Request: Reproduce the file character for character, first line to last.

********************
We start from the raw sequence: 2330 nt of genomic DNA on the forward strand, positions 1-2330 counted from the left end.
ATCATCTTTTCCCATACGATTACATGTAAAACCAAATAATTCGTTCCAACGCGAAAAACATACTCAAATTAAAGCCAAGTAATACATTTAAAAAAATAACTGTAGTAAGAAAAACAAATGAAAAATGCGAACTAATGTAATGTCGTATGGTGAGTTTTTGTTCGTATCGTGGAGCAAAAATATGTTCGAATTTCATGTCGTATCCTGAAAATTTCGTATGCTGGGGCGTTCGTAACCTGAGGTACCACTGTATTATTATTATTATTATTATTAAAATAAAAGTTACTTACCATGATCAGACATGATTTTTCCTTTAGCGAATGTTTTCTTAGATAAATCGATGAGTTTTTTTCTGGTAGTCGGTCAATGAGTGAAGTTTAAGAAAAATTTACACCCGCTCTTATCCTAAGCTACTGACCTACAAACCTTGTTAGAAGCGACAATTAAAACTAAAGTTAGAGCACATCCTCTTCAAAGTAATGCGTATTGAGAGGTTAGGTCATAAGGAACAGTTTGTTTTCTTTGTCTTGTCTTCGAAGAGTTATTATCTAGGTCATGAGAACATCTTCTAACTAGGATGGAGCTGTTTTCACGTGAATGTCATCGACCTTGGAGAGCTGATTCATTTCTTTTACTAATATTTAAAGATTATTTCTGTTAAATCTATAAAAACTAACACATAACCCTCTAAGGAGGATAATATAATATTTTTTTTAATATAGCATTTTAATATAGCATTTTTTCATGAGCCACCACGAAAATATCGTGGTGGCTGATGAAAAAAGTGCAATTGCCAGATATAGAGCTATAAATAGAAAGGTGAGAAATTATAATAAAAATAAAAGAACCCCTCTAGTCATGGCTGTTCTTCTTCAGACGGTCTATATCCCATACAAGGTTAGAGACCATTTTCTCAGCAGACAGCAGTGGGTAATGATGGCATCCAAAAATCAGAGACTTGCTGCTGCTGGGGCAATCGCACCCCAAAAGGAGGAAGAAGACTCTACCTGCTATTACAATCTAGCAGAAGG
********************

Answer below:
We start from the raw sequence: 2330 nt of genomic DNA on the forward strand, positions 1-2330 counted from the left end.
ATCATCTTTTCCCATACGATTACATGTAAAACCAAATAATTCGTTCCAACGCGAAAAACATACTCAAATTAAAGCCAAGTAATACATTTAAAAAAATAACTGTAGTAAGAAAAACAAATGAAAAATGCGAACTAATGTAATGTCGTATGGTGAGTTTTTGTTCGTATCGTGGAGCAAAAATATGTTCGAATTTCATGTCGTATCCTGAAAATTTCGTATGCTGGGGCGTTCGTAACCTGAGGTACCACTGTATTATTATTATTATTATTATTAAAATAAAAGTTACTTACCATGATCAGACATGATTTTTCCTTTAGCGAATGTTTTCTTAGATAAATCGATGAGTTTTTTTCTGGTAGTCGGTCAATGAGTGAAGTTTAAGAAAAATTTACACCCGCTCTTATCCTAAGCTACTGACCTACAAACCTTGTTAGAAGCGACAATTAAAACTAAAGTTAGAGCACATCCTCTTCAAAGTAATGCGTATTGAGAGGTTAGGTCATAAGGAACAGTTTGTTTTCTTTGTCTTGTCTTCGAAGAGTTATTATCTAGGTCATGAGAACATCTTCTAACTAGGATGGAGCTGTTTTCACGTGAATGTCATCGACCTTGGAGAGCTGATTCATTTCTTTTACTAATATTTAAAGATTATTTCTGTTAAATCTATAAAAACTAACACATAACCCTCTAAGGAGGATAATATAATATTTTTTTTAATATAGCATTTTAATATAGCATTTTTTCATGAGCCACCACGAAAATATCGTGGTGGCTGATGAAAAAAGTGCAATTGCCAGATATAGAGCTATAAATAGAAAGGTGAGAAATTATAATAAAAATAAAAGAACCCCTCTAGTCATGGCTGTTCTTCTTCAGACGGTCTATATCCCATACAAGGTTAGAGACCATTTTCTCAGCAGACAGCAGTGGGTAATGATGGCATCCAAAAATCAGAGACTTGCTGCTGCTGGGGCAATCGCACCCCAAAAGGAGGAAGAAGACTCTACCTGCTATTACAATCTAGCAGAAGG